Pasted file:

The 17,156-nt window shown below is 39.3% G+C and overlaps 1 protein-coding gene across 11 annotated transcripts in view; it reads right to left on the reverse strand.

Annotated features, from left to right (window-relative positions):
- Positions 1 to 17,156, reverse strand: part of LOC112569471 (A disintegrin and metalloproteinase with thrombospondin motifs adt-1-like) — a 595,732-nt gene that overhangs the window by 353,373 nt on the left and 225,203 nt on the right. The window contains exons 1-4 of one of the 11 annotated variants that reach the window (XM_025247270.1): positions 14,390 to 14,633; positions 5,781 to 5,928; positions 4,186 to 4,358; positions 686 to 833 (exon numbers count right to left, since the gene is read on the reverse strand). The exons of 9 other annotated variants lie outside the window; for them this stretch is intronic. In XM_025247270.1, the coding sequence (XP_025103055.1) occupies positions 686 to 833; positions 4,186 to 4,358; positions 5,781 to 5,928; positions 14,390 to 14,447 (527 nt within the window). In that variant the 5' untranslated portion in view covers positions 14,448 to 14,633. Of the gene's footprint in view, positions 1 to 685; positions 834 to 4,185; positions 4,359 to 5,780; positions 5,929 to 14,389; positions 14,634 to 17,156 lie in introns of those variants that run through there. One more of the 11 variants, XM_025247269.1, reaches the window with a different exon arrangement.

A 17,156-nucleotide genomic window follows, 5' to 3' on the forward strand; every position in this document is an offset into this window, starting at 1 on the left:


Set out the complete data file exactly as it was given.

The 17,156-nt window shown below is 39.3% G+C and overlaps 1 protein-coding gene across 11 annotated transcripts in view; it reads right to left on the reverse strand.

Annotated features, from left to right (window-relative positions):
- Positions 1 to 17,156, reverse strand: part of LOC112569471 (A disintegrin and metalloproteinase with thrombospondin motifs adt-1-like) — a 595,732-nt gene that overhangs the window by 353,373 nt on the left and 225,203 nt on the right. The window contains exons 1-4 of one of the 11 annotated variants that reach the window (XM_025247270.1): positions 14,390 to 14,633; positions 5,781 to 5,928; positions 4,186 to 4,358; positions 686 to 833 (exon numbers count right to left, since the gene is read on the reverse strand). The exons of 9 other annotated variants lie outside the window; for them this stretch is intronic. In XM_025247270.1, the coding sequence (XP_025103055.1) occupies positions 686 to 833; positions 4,186 to 4,358; positions 5,781 to 5,928; positions 14,390 to 14,447 (527 nt within the window). In that variant the 5' untranslated portion in view covers positions 14,448 to 14,633. Of the gene's footprint in view, positions 1 to 685; positions 834 to 4,185; positions 4,359 to 5,780; positions 5,929 to 14,389; positions 14,634 to 17,156 lie in introns of those variants that run through there. One more of the 11 variants, XM_025247269.1, reaches the window with a different exon arrangement.

A 17,156-nucleotide genomic window follows, 5' to 3' on the forward strand; every position in this document is an offset into this window, starting at 1 on the left: